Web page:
By using gel electrophoresis in combination with restriction endonuclease analysis, a detailed and accurate physical map of a DNA molecule can be constructed. However, in order to construct a genetic map indicating the size and location of genetic coding regions on this molecule more information is required. Further experiment on the DNA fragments in agarose gel is difficult as the gel is very delicate to handle. This has been made possible by transferring the DNA fragments by elution or electrophoretically to nitrocellulose. This 'blotting' technique was first described by Southern in 1975 and is called 'Southern blotting'.
By this technique the separated DNA fragments are transferred and immobilized on the nitrocellulose. It can then be hybridized using a radioactively labeled (mRNA/nick-translated DNA) probe to identify the appropriate gene among the fragments. The procedure for blotting is described below.
The DNA molecules in the agarose gel are transferred to nitrocellulose membrane either by capillary action (capillary blotting) or by electrophoresis (electroblotting). The smaller fragments are more readily transferred than the larger ones. The DNA molecules are immobilized to nitrocellulose when heated at 80°C under vacuum after transfer.
» Nitrocellulose filters
» Whatman 3 filter papers
» Denaturing solution
NaOH (0.5M) 20g
NaCl (1.5M) 87g
Water to 1L
» Neutralizing solution (pH 7)
Tris-HCl (0.5M) 60.5g
NaCl (3.0M) 174g
» Saline sodium citrate (SSC) pH 7
Sodium citrate (0.3M) 88.2g
Sodium chloride (3M) 174g
Prepare 10-fold concentrated SSC and store.
||Transfer the agarose gel, after electrophoresis, to a suitable large dish A thin sheet of plastic, slightly larger than the gel is used for this transfer.
||Immerse the gel for 15 min in the denaturing solution.
||Replace with fresh solution and continue soaking for another 15 min.
||Repeat the procedure twice with neutralizing solution.
||In a suitable glass tray place a glass plate (somewhat larger than the gel) on a platform at a height of about 2cm.
||Place on top of three large pieces of Whatman 3MM paper to serve as a wick. Add 10 X SSC to the tray and wet the wicks completely.
||Over the wick, place 10 sheets cut exactly the same size of the gel to be blotted. Wet these sheets also and press out any air bubbles between the sheets.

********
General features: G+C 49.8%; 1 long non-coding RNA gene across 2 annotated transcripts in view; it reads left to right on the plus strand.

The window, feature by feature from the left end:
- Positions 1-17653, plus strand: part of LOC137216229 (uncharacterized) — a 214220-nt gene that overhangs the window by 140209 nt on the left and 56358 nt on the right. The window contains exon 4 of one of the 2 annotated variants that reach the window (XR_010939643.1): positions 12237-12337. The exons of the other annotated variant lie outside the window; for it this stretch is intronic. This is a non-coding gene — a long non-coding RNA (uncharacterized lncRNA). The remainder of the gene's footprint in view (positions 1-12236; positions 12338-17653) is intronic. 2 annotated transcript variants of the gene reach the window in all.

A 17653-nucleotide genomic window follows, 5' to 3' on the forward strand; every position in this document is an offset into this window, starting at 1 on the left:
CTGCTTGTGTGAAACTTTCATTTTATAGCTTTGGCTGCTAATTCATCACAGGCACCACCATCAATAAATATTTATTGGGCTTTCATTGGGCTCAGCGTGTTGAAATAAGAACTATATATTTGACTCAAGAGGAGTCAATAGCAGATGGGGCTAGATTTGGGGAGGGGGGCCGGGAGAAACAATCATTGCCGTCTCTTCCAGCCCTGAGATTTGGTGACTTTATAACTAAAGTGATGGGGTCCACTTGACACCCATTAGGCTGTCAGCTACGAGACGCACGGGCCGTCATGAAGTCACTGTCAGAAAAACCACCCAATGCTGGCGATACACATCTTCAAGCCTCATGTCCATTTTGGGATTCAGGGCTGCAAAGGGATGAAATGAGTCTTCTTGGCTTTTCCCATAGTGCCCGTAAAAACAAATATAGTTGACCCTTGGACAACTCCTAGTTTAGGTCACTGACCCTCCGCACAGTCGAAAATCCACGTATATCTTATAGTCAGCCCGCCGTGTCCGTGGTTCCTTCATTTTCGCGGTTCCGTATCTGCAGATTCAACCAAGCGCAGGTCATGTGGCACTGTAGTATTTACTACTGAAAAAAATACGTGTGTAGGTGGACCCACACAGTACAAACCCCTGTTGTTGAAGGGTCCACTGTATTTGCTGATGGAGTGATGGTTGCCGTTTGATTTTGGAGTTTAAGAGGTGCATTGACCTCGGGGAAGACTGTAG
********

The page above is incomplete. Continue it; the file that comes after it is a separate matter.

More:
||Place the pre-treated gel on top of this stack between two plastic spacers across the wick.
||Cut the nitrocellulose filters to the same width but slightly longer than the size of gel, gently float it on 2 X SSC, thoroughly wet and immerse down.
||Wet the surface of the gel with 2 x SSC. Place the wet nitrocellulose on the gel starting at the middle and extending along both the ends finally the ends lying over the spacers. Express out any air bubbles between the gel and filter carefully using forceps.
||Place five sheets of Whatman 3MM paper (gel size) above the gel and then a wad of tissue papers. Place a glass or plastic plate over the top and add a weight on it (a brick or a flask with one liter of water).
||Allow the transfer to proceed overnight or even longer. The buffer moves upward by capillary action via the gel and filter. During this process the DNA fragments are transferred out of the gel and retained on the nitrocellulose because of its greater affinity, thus making a replica of gel pattern.
||Dismantle the assembly and recover the filter. Soak in 2 x SSC for 15 min. Observe under UV illumination. The ethidium bromide will transfer with the DNA so it should be possible to visualize some pattern.
||Dry the filter by placing between two layers of 3MM paper and placing in a vacuum oven (3h at 80°C). The DNA will be immobilized by this drying.
||Keep the gel and nitrocellulose filter grease-free. Wear disposable gloves and use forceps whenever handling the filter.
||There are a number of ways by which blotting is set. Make sure in any case that the buffer flows through the gel and filter. The upper layer of papers should not touch the bottom layers.
||Nitrocellulose filter should not be dried in a hot air oven as the filter may explode.
||The dried filter may be further analyzed by hybridization (southern hybridization) using a radioactivity labeled DNA as a probe to identify a particular gene.
||Transfer of RNA from gel to filter is termed as 'Northern blotting' and that of protein as 'Western blotting'. The latter procedure is described elsewhere in the book.
1. Southern, E (1975) J mol Biol 98
2. Southern, E (1979) In: Methods in Enzymol 68 (Ed
Wee, G) Academic Press New York p 152.
3. Manual on Techniques in Molecular Biology (Nucleic Acids)
(1986) Workshop held at the Department of Biochemistry Tamil Nadu Agricultural University Coimbatore p 35.